From pole barn to policy
|By Sam Inglot|
Lansing City Council to consider new ordinance after Niowave pole barn fallout
The Niowave pole barn fiasco has prompted the Lansing City Council to consider new legislation that would require notifying the Council about any new construction on sites with an already approved special land use permit.
Niowave, which is headquartered in the old Walnut School north of downtown, built a 14,000-square-foot pole barn as part of a $10 million expansion earlier this year in the neighborhood. Nearby residents were surprised by the development — some called it a “monstrosity” and have installed signs in yards that read: “Fix the Façade.” City planning officials said the expansion fit within conditions of a special land use permit approved by the Council in 2006.
”When we looked at issuing the SLU, it covered the entire property, not just the footprint of the building,” City Council President Brian Jeffries said. “Since the SLU covered the entire property, (Niowave) didn’t have to come to Council for other land use permission.”
That won’t be the case under the draft ordinance.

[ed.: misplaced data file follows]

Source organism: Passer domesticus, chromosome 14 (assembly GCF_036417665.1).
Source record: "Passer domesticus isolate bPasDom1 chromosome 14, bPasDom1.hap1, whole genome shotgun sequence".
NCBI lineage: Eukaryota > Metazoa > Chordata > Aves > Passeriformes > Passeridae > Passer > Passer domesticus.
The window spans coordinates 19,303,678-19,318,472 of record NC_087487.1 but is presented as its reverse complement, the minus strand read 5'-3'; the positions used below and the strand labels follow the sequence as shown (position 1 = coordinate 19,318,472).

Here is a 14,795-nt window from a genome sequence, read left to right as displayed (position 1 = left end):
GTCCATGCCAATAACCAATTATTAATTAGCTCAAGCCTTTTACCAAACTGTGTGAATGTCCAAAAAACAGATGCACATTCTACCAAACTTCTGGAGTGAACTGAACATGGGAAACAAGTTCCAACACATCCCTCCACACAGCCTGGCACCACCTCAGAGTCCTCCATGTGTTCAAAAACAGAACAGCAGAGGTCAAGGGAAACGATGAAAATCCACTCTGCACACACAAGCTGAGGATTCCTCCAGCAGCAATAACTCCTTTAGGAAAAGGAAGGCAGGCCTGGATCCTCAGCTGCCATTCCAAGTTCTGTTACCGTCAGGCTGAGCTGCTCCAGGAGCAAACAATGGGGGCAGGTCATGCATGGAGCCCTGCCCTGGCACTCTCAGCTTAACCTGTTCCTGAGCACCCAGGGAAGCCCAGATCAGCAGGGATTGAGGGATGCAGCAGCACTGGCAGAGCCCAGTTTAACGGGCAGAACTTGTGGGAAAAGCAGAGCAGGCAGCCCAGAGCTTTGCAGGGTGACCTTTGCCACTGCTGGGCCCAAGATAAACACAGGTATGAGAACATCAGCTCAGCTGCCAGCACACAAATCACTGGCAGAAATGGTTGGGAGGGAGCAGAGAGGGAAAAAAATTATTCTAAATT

For Jeffries, the pole barn fallout became: “How can we prevent this from happening in the future?” he said. He called the ordinance a “proactive measure.”
Jeffries said the ordinance language makes it so that no construction on a site with a special land use permit can happen without first notifying the Council. He said Council members could then correspond with people in the affected neighborhoods.
The Council’s Planning and Development Committee will look at the draft in the coming weeks, Jeffries said.
Walnut Neighborhood resident Mary Elaine Kiener said that neighbors met with Niowave in early October, and it’s her understanding that Niowave is still waiting on “scaled plans” by a landscape architect to fix the building’s facade.
Niowave’s spokesman on the issue, Chief Financial Officer Mark Sinila, was unavailable for comment.